United Kingdom‘s GDP increased by 0.2% from between April and June, according to official figures. Manufacturing and the lack of a Bank Holiday in June all contributed to the better-than-expected figures.
There is a high possibility that the next UK election will be fought against the backdrop of a recession.
Researchers from the economic think-tank, the National Institute of Economic and Social Research (NIESR), however have forecast a grim out look for the UK.
“Elevated housing, energy and food costs”, it says, will continue into next year, UK GDP will “barely grow”, income inequality will worsen, while unemployment and debt will rise.
There are, in fact, even chances that GDP growth will contract by the end of 2023 and a roughly 60 per cent risk of a recession at the end of 2024.
The UK has been in recession since the banking crisis of 2007, resulting in low economic growth and rising unemployment. Whilst there is now some evidence that the recession may be coming to an end its effects are likely to continue for many years.
Although there is limited research on the impact of the current recession on mental health, there is evidence from previous economic downturns to suggest that the UK is in recession.
What is recession?
A recession is defined as when an economy – as measured by GDP – shrinks over two consecutive quarters, or six months.
When an economy contracts, it is usually a sign that consumers are spending less. This has a knock-on effect on businesses, which produce less in the way of goods and services and spend less on staff.
How does it affect the United Kingdom?
The recession will have an adverse effect on United Kingdom and its citizens. The country’s GDP and economy will cease to grow.
With tight conditions, the businesses and industrial sector will be under tremendous pressure. Unemployment will be on its peak whereas; the cost of living will sky-rocket.
At the current phase of the world, where there are two wars on two different fronts, recession is the worst kind of struggle to handle for any country.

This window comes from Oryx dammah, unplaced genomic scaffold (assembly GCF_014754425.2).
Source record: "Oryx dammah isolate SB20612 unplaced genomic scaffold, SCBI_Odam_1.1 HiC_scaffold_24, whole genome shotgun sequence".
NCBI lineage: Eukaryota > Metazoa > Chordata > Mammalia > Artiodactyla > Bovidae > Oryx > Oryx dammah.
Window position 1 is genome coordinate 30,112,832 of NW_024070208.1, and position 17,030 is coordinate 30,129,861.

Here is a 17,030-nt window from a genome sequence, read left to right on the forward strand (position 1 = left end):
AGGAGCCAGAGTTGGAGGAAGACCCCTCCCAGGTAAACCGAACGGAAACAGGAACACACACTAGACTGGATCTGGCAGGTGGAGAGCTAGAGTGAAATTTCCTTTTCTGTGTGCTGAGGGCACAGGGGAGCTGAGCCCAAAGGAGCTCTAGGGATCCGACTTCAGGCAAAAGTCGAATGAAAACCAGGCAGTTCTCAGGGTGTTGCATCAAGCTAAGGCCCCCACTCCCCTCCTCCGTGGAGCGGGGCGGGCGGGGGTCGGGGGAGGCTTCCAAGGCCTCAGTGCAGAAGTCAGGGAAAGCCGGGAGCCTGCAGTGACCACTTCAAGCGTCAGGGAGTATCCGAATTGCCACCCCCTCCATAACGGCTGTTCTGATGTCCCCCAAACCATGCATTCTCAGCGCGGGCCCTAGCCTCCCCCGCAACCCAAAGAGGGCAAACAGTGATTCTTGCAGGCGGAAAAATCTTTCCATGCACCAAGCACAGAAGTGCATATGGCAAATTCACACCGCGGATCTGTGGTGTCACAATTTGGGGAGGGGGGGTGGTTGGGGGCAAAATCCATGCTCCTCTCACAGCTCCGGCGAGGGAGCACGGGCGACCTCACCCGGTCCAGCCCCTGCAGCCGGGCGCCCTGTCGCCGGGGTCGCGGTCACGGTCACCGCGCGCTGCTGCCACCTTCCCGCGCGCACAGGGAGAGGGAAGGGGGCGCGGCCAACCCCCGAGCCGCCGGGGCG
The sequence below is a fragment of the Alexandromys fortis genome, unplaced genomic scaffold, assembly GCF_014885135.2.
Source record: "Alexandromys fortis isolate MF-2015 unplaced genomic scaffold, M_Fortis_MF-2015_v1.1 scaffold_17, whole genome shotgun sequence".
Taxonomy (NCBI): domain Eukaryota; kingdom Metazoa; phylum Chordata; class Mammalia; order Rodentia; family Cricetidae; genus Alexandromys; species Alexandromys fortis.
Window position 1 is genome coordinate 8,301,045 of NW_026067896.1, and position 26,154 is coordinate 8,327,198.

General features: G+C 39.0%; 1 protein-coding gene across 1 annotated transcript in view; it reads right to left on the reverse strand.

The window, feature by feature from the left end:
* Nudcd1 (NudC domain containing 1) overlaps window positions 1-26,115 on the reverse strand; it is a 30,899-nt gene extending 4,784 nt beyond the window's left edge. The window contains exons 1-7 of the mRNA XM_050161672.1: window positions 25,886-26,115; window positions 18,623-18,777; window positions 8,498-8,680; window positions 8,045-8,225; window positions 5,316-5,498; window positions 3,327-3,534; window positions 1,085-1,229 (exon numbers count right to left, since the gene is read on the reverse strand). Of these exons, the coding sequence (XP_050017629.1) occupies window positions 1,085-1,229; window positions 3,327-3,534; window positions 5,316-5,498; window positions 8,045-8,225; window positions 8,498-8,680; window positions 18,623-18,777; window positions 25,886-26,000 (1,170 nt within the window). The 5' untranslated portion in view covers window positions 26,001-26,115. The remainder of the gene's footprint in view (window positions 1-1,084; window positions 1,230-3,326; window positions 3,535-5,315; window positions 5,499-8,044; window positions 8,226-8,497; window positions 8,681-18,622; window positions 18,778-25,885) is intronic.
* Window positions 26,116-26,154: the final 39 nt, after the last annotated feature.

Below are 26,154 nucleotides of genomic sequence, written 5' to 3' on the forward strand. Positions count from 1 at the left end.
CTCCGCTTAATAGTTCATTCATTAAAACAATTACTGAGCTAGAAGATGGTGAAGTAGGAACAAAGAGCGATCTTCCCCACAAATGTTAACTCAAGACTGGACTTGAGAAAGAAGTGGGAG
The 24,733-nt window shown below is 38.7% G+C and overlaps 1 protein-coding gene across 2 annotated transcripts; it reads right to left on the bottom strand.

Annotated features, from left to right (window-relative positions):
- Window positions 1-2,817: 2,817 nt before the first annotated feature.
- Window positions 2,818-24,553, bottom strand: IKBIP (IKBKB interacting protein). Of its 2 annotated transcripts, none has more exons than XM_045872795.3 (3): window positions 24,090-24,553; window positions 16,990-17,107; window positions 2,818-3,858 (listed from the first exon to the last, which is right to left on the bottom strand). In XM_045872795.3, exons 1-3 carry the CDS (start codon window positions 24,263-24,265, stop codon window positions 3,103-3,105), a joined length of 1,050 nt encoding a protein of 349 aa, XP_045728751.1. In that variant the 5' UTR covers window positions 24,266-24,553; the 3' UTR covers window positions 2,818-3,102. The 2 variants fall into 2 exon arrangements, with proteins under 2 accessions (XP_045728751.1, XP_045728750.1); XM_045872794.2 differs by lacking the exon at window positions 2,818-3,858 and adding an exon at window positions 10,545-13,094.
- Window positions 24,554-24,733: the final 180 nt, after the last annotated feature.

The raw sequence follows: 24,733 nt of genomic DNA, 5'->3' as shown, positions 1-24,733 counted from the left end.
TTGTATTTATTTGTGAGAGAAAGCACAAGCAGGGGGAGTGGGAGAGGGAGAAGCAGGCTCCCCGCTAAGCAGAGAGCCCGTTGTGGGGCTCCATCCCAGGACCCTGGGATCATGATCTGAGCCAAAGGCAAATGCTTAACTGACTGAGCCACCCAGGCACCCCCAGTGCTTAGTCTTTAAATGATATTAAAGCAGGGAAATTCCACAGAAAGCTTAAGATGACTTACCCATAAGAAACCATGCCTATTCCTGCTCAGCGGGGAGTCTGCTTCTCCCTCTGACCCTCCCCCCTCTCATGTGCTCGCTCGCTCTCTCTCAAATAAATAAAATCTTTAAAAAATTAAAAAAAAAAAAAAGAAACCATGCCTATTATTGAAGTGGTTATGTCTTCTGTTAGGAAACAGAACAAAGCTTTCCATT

However, many prior reports have denied the chances of United Kingdom facing the threat of recession, new reports have confirmed that either by 2023 year-end or by 2024 third quarter significant impact will be seen in the country due to the recession.
How does United Kingdom’s recession affect India?
United Kingdom’s recession problem could have a significant impact on its relation with India. Roughly 1,50,000 Indian students travel to UK for further education. This would see only 15,000 travel to UK if the situation doesn’t change.
UK is home to more than 7,50,000 Indian employees. Recession results in enormous lay-off and it is anticipated that that 4500-5000 employees will be laid off if the recession does hit UK.
There is a very stable and healthy trade relation which exists between both the countries. India-UK bilateral trade increased to $20.36 Billion in 2022-23 from $17.5 Billion in 2021-22.
Newspapers, printed books, lead, organic materials, essential oils, cosmetics and perfumes are the major imports for India and which account for more than $150 Million. Recession would see a rise in the prices for all of these, leading to a stagnancy to the trade from India.
Recession is not the only problem which UK has on its hands. Lack of public infrastructure, public schools, falling economy, government corporations going bankrupt and most importantly; inflation.
United Kingdom have a whole lot to accomplish let alone to begin with the fact that recession has reached the country’s threshold. In fact, United Kingdom is the only G7 country to have the lowest economic growth rate and to be right in front of recession. Japan is expected to leave the G7 economic growth rate whilst UK will be in the last position.